I Was Blindsided by an MS Diagnosis While Going Through a Divorce

My heart broke when tests confirmed I have multiple sclerosis, but in a much different way than when my marriage ended.
Publish date:
November 1, 2016
multiple sclerosis, music, divorce, ms

Throughout my brief, turbulent marriage, it became clear that this was not going to be my happily ever after. I married the wrong guy. I filed for divorce and spent the next six months in tears, trying to understand how I ended up in such a contentious situation. I was devastated, and I went to therapy in search for answers.

As soon as I started to feel somewhat like myself again, the strange health symptoms began: pins and needles, numbness, weakness, fatigue, back pain, and an overall burning sensation in my body. I knew something was very wrong when I held an ice pack against my skin and felt heat instead of cold. The symptoms would come and go, so it was a very confusing time, but I made an appointment with my doctor and figured I probably pinched a nerve.

After passing some standard physical exams and blood tests, I was surprised to be referred to a neurologist. Several MRIs later, it was concluded that I most likely had multiple sclerosis, but it would take many more tests to confirm it.

How did this happen? I remember trying to negotiate for a clean bill of health with my doctor during my spinal tap, the final test to officially confirm MS. Everything was leading to this diagnosis, but I did not want to face it. Yet, when the test results came back, it was revealed that I did, indeed, have MS.

My heart broke, and in a much different way than during my divorce. My life was forever changed.

Soon after my diagnosis, the right side of my face started to go numb. MS was proving that it was going to be unpredictable and terrifying. I had so many questions and concerns. What did this mean for my future? Would I end up in a wheelchair or blind? How would this affect my music career?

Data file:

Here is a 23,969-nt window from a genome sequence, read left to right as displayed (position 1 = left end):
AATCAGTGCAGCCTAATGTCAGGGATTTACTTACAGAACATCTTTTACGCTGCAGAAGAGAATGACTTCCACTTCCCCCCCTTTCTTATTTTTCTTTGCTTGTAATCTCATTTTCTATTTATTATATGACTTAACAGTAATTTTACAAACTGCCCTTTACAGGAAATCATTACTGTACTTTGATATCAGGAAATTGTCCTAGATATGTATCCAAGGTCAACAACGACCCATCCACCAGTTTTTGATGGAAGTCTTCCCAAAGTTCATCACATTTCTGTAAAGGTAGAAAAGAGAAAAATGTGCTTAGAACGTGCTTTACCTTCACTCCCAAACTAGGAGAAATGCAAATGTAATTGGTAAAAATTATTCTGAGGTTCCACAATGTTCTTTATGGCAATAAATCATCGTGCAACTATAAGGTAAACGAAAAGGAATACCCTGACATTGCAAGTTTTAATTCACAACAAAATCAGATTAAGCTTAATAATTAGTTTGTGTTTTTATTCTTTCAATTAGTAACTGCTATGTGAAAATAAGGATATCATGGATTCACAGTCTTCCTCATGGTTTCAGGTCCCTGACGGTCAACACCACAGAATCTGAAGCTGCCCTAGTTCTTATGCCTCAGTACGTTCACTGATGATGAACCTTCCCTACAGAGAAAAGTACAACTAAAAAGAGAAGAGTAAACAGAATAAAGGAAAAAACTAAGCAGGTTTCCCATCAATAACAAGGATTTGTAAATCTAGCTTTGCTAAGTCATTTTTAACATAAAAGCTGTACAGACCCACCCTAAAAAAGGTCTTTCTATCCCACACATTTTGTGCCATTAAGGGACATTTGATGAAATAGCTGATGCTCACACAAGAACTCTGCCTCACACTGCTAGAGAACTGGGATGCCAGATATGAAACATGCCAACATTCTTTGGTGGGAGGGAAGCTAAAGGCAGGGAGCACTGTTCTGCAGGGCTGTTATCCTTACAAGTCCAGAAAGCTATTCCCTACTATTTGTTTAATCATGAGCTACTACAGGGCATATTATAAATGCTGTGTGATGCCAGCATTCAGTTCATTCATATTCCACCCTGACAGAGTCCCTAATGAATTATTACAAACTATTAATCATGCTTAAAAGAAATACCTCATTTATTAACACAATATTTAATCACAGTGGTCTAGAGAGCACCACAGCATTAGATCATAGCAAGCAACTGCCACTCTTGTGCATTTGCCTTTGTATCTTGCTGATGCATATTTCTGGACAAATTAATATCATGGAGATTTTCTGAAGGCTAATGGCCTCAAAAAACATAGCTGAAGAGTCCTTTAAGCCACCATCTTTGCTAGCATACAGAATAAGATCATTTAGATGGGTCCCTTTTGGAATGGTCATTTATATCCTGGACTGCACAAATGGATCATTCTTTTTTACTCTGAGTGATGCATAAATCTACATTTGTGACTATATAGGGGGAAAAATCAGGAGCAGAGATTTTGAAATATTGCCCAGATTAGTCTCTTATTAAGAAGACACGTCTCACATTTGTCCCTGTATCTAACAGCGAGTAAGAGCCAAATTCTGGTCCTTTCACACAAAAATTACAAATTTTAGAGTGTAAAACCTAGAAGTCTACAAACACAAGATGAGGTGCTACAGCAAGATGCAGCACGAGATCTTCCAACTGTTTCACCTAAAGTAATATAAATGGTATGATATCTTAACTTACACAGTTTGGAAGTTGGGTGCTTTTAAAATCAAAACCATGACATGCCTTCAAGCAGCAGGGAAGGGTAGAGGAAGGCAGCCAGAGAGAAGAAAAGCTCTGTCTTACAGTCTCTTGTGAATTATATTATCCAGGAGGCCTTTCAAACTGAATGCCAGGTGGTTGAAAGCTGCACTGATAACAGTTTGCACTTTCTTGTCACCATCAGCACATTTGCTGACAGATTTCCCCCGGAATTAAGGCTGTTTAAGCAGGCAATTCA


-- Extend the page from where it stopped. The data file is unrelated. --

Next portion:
There were many adjustments to be made. First, medication. There is no cure for MS, but specialty drugs help delay the disease’s progression. My meds are shots that I give myself, and they are unreasonably expensive. (Yay!) It's essential to have good health insurance.

Then there's diet. I have always had a sensitive tummy, but after researching diet and MS, I learned there are certain foods that bring out symptoms and others that can help. Yes to kale, no to ice cream. Exercise is also important; staying mobile is one of the best therapies for MS, but it's also one of the biggest challenges because it's so hard to be motivated to move while suffering from pain and fatigue. I learned that my energy was very limited. Social engagements, especially at night, became impossible. (Try explaining a 9 p.m. curfew to potential suitors!)

Speaking of fatigue, sleep is so important, but it's rare that I ever feel rested. Many people with MS experience debilitating fatigue, so we feel exhausted and achy all of the time. We also have difficulty sleeping, and insomnia is common. Furthermore, heat can trigger MS symptoms. Air conditioning is a must and hot baths are a no-go. It's a challenge in L.A., where temperatures in the summer are over 100 degrees.

Despite knowing I needed to make healthy choices, at first, I drank a lot of scotch — I wasn’t ready to deal with my new reality. Then I buried myself in writing my fourth album. Composing music has always been healing for me, but these new songs were on a whole new level. Making that album saved my life. I wrote about my marriage, divorce, invisible illness, being accused of hypochondria, childhood dreams versus the nightmare of being an adult, and ultimately surviving it all and gaining strength and wisdom.

There was actually some relief in my diagnosis, as it allowed me to understand myself better and make necessary adjustments. I might not currently have the physical energy to do live performances, but I will always create art in some form; I switched my focus to music videos for the album, which adds a whole new dimension to my work. I also decided to use an MRI scan of my brain for my album cover because I figured it was my most intimate and revealing self-portrait.

I try to stay focused on the present moment and laugh as much as possible. Working on music and creative projects helps me stay inspired and motivated.

For anyone newly diagnosed with an illness or going through a major life change, I highly recommend staying true to your passions. Life is unpredictable and will be disappointing at times, but having something special to you — something that is uniquely your own — will save and inspire you.